Feline Herpesvirus 1, Feline Calicivirus and Feline Panleukopenia Virus Vaccines
For initial kitten vaccination (< 16 weeks), one dose of parenteral vaccine containing modified live virus (MLV) FHV1, FCV, and FPV is recommended every 3-4 weeks from 6-8 weeks of age, with the final booster being given no sooner than 16 weeks of age. For cats older than 16 weeks of age, two doses of vaccine containing modified live virus (MLV) FHV1, FCV, and FPV given 3-4 weeks apart are recommended. After a booster at 6 months to one year, revaccination is suggested every 3 years thereafter for cats at low risk of exposure. It is recommended that these vaccines be administered on the right thoracic limb as distally as possible. Note that recommendations for killed and intranasal FHV1 and FCV vaccines are different from the above. Killed and intranasal varieties of these vaccines are not routinely used at the UC Davis veterinary hospital, but there may be some advantages to the use of non-adjuvanted vaccines that that include two inactivated FCV strains over those that contain one strain. The use of FPV MLV vaccines should be avoided in pregnant queens and kittens less than one month of age.

Feline Rabies Virus Vaccines
Cats are important in the epidemiology of rabies in the United States. In general we recommend that kittens receive a single dose of killed or recombinant rabies vaccine at 12-16 weeks of age. Adult cats with unknown vaccination history should also receive a single dose of killed or recombinant rabies vaccine. For the recombinant vaccines, boosters are recommended at yearly intervals. We currently stock and suggest the use of the recombinant rabies vaccine, because there is some evidence that it is associated with a decreased risk of sarcoma formation (Srivastav et al, 2012). For the killed rabies vaccines, a booster is required at one year, and thereafter, rabies vaccination should be performed every 3 years using a vaccine approved for 3-year administration. According to recommendations of the vaccine-associated sarcoma task force, rabies vaccines are administered subcutaneously as distally as possible in the right rear limb.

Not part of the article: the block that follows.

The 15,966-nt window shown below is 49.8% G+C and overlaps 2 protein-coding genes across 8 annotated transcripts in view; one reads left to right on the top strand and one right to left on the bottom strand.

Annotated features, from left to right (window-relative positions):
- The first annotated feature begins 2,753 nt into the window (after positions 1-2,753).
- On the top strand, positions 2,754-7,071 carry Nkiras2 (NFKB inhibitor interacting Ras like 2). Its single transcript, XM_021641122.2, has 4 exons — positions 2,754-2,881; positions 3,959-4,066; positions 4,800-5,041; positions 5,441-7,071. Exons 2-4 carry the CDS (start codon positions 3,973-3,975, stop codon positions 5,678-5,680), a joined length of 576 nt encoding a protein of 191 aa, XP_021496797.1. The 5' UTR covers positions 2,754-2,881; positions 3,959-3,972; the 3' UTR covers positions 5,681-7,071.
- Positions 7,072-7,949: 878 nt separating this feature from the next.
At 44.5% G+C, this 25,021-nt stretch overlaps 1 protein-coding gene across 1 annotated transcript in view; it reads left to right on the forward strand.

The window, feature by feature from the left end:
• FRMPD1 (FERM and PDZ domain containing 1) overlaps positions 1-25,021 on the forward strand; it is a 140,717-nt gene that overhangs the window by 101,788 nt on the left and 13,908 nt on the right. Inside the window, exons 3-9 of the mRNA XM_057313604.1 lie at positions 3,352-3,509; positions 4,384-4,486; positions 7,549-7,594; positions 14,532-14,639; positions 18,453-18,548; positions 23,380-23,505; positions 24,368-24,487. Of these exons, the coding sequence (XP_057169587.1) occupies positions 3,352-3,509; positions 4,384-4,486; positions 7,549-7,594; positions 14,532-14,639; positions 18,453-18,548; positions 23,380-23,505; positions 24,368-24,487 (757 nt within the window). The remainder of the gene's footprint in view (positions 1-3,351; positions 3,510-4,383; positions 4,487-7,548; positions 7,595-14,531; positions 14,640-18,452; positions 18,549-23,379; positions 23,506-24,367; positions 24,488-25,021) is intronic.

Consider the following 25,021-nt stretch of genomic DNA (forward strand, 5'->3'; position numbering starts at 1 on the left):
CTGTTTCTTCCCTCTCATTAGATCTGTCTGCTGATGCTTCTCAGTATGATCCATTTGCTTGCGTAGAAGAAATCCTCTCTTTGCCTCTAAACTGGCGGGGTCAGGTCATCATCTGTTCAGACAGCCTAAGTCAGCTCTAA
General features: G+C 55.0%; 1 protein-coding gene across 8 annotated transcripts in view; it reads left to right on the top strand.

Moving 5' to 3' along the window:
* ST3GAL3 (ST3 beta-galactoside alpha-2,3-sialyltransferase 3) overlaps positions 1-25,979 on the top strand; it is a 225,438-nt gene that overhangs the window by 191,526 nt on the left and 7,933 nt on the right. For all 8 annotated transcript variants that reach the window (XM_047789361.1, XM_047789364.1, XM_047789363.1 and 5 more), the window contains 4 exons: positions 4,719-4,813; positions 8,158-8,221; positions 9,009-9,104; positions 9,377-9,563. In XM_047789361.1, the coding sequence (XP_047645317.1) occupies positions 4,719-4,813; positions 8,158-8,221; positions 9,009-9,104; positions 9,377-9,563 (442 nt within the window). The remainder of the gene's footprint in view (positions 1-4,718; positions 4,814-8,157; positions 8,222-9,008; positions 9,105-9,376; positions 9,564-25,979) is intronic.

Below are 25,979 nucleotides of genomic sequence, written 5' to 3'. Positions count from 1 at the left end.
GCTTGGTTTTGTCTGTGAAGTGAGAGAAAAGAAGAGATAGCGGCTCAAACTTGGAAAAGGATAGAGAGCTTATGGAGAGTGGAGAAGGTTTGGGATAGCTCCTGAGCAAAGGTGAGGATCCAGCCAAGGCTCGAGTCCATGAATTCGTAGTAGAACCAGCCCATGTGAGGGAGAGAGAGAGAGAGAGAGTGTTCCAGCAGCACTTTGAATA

Feline Leukemia Virus Vaccine
A number of FeLV vaccines are available on the market. The whole inactivated viral vaccines have recently been shown to be highly efficacious based on the results of molecular detection methods for FeLV, even producing sterilizing immunity, although this was not found to be the case for an inactivated mixed subunit vaccine (Torres et al, 2009). We recommend vaccination of all FeLV-negative kittens and any FeLV-negative adult cats allowed to go outdoors or cats having direct contact with other cats of unknown FeLV status. Vaccination is most likely to be useful in kittens and young adult cats, because acquired resistance to infection develops beyond 16 weeks of age. Vaccination is not recommended for FeLV-positive cats and indoor cats with no likelihood of exposure to FeLV.